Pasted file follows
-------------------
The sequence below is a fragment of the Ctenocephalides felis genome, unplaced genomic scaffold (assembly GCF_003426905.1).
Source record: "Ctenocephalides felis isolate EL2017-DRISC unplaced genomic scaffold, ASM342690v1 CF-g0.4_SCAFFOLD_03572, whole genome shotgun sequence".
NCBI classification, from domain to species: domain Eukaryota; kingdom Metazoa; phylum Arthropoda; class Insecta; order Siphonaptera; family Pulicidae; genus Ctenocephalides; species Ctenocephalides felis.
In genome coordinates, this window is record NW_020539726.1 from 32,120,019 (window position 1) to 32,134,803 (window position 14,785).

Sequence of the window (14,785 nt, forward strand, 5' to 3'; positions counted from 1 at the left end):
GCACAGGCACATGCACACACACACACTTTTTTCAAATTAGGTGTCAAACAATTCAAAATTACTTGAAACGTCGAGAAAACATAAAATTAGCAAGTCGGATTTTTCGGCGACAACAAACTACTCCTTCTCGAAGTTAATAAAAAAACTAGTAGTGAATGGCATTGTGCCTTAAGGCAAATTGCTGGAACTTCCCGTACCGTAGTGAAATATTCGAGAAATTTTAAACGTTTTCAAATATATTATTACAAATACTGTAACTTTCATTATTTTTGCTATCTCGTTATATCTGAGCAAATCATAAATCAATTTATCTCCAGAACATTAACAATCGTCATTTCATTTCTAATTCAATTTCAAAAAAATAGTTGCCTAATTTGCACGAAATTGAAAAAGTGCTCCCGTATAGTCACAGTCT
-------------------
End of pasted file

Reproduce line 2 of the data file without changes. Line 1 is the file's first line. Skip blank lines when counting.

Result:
Source record: "Ctenocephalides felis isolate EL2017-DRISC unplaced genomic scaffold, ASM342690v1 CF-g0.4_SCAFFOLD_03572, whole genome shotgun sequence".